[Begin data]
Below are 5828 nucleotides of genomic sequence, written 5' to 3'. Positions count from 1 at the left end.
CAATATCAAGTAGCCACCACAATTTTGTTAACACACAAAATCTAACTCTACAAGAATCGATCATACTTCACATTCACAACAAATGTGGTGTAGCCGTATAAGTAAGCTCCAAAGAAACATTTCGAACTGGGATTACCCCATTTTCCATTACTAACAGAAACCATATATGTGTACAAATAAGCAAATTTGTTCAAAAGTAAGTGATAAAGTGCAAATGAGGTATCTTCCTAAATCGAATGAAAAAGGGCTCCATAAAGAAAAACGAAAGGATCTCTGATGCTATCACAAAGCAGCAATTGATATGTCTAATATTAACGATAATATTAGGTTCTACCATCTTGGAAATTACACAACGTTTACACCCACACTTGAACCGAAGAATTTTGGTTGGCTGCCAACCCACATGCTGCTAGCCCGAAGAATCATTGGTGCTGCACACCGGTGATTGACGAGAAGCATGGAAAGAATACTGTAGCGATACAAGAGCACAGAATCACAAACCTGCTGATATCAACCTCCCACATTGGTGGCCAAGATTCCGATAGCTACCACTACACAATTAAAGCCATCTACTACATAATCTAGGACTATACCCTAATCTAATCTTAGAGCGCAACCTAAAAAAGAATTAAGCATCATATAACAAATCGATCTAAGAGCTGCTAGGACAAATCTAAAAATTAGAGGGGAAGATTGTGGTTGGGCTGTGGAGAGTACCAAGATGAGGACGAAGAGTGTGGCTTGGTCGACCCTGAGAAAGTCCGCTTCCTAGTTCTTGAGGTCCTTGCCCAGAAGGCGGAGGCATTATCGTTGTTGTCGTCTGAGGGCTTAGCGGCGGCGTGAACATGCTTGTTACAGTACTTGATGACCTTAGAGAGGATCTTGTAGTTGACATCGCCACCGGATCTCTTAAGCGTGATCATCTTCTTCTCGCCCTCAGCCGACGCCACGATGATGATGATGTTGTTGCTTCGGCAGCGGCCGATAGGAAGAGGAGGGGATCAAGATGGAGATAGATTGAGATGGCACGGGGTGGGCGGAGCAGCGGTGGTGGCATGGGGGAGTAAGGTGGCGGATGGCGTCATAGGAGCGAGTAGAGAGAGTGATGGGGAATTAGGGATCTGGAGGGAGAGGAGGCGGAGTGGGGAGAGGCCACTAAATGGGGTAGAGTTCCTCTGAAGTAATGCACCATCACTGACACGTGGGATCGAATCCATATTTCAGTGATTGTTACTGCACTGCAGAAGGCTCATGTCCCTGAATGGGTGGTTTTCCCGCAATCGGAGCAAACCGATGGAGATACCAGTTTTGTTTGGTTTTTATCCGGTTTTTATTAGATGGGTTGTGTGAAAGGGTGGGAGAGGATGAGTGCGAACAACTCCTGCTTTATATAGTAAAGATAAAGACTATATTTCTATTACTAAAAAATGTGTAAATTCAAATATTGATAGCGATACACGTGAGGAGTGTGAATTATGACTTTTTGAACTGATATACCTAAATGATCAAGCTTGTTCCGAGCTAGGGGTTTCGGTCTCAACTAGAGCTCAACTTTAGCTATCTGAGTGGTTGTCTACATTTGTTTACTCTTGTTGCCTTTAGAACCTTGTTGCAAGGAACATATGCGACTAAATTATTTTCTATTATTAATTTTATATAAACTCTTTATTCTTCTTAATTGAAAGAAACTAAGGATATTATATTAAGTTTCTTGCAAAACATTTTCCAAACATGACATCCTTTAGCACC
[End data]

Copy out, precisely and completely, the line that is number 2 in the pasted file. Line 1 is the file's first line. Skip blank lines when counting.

CAATATCAAGTAGCCACCACAATTTTGTTAACACACAAAATCTAACTCTACAAGAATCGATCATACTTCACATTCACAACAAATGTGGTGTAGCCGTATAAGTAAGCTCCAAAGAAACATTTCGAACTGGGATTACCCCATTTTCCATTACTAACAGAAACCATATATGTGTACAAATAAGCAAATTTGTTCAAAAGTAAGTGATAAAGTGCAAATGAGGTATCTTCCTAAATCGAATGAAAAAGGGCTCCATAAAGAAAAACGAAAGGATCTCTGATGCTATCACAAAGCAGCAATTGATATGTCTAATATTAACGATAATATTAGGTTCTACCATCTTGGAAATTACACAACGTTTACACCCACACTTGAACCGAAGAATTTTGGTTGGCTGCCAACCCACATGCTGCTAGCCCGAAGAATCATTGGTGCTGCACACCGGTGATTGACGAGAAGCATGGAAAGAATACTGTAGCGATACAAGAGCACAGAATCACAAACCTGCTGATATCAACCTCCCACATTGGTGGCCAAGATTCCGATAGCTACCACTACACAATTAAAGCCATCTACTACATAATCTAGGACTATACCCTAATCTAATCTTAGAGCGCAACCTAAAAAAGAATTAAGCATCATATAACAAATCGATCTAAGAGCTGCTAGGACAAATCTAAAAATTAGAGGGGAAGATTGTGGTTGGGCTGTGGAGAGTACCAAGATGAGGACGAAGAGTGTGGCTTGGTCGACCCTGAGAAAGTCCGCTTCCTAGTTCTTGAGGTCCTTGCCCAGAAGGCGGAGGCATTATCGTTGTTGTCGTCTGAGGGCTTAGCGGCGGCGTGAACATGCTTGTTACAGTACTTGATGACCTTAGAGAGGATCTTGTAGTTGACATCGCCACCGGATCTCTTAAGCGTGATCATCTTCTTCTCGCCCTCAGCCGACGCCACGATGATGATGATGTTGTTGCTTCGGCAGCGGCCGATAGGAAGAGGAGGGGATCAAGATGGAGATAGATTGAGATGGCACGGGGTGGGCGGAGCAGCGGTGGTGGCATGGGGGAGTAAGGTGGCGGATGGCGTCATAGGAGCGAGTAGAGAGAGTGATGGGGAATTAGGGATCTGGAGGGAGAGGAGGCGGAGTGGGGAGAGGCCACTAAATGGGGTAGAGTTCCTCTGAAGTAATGCACCATCACTGACACGTGGGATCGAATCCATATTTCAGTGATTGTTACTGCACTGCAGAAGGCTCATGTCCCTGAATGGGTGGTTTTCCCGCAATCGGAGCAAACCGATGGAGATACCAGTTTTGTTTGGTTTTTATCCGGTTTTTATTAGATGGGTTGTGTGAAAGGGTGGGAGAGGATGAGTGCGAACAACTCCTGCTTTATATAGTAAAGATAAAGACTATATTTCTATTACTAAAAAATGTGTAAATTCAAATATTGATAGCGATACACGTGAGGAGTGTGAATTATGACTTTTTGAACTGATATACCTAAATGATCAAGCTTGTTCCGAGCTAGGGGTTTCGGTCTCAACTAGAGCTCAACTTTAGCTATCTGAGTGGTTGTCTACATTTGTTTACTCTTGTTGCCTTTAGAACCTTGTTGCAAGGAACATATGCGACTAAATTATTTTCTATTATTAATTTTATATAAACTCTTTATTCTTCTTAATTGAAAGAAACTAAGGATATTATATTAAGTTTCTTGCAAAACATTTTCCAAACATGACATCCTTTAGCACC